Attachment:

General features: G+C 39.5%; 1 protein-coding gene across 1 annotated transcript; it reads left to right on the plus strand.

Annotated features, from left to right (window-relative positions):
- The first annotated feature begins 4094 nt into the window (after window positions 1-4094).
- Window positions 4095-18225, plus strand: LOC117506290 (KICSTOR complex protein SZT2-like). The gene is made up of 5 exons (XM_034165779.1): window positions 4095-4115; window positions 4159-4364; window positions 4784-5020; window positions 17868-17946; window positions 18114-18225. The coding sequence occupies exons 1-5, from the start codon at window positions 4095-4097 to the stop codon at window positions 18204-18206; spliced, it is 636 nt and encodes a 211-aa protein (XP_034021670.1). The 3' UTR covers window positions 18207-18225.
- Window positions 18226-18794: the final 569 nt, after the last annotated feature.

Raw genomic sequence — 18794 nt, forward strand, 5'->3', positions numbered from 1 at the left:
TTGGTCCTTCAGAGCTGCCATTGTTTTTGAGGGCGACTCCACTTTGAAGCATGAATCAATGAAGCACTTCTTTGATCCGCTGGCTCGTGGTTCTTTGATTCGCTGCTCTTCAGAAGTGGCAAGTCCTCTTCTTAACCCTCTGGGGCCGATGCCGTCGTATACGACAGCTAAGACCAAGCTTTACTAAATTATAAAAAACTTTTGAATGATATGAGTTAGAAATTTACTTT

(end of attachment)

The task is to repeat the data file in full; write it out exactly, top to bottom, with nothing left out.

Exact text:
General features: G+C 39.5%; 1 protein-coding gene across 1 annotated transcript; it reads left to right on the plus strand.

Annotated features, from left to right (window-relative positions):
- The first annotated feature begins 4094 nt into the window (after window positions 1-4094).
- Window positions 4095-18225, plus strand: LOC117506290 (KICSTOR complex protein SZT2-like). The gene is made up of 5 exons (XM_034165779.1): window positions 4095-4115; window positions 4159-4364; window positions 4784-5020; window positions 17868-17946; window positions 18114-18225. The coding sequence occupies exons 1-5, from the start codon at window positions 4095-4097 to the stop codon at window positions 18204-18206; spliced, it is 636 nt and encodes a 211-aa protein (XP_034021670.1). The 3' UTR covers window positions 18207-18225.
- Window positions 18226-18794: the final 569 nt, after the last annotated feature.

Raw genomic sequence — 18794 nt, forward strand, 5'->3', positions numbered from 1 at the left:
TTGGTCCTTCAGAGCTGCCATTGTTTTTGAGGGCGACTCCACTTTGAAGCATGAATCAATGAAGCACTTCTTTGATCCGCTGGCTCGTGGTTCTTTGATTCGCTGCTCTTCAGAAGTGGCAAGTCCTCTTCTTAACCCTCTGGGGCCGATGCCGTCGTATACGACAGCTAAGACCAAGCTTTACTAAATTATAAAAAACTTTTGAATGATATGAGTTAGAAATTTACTTT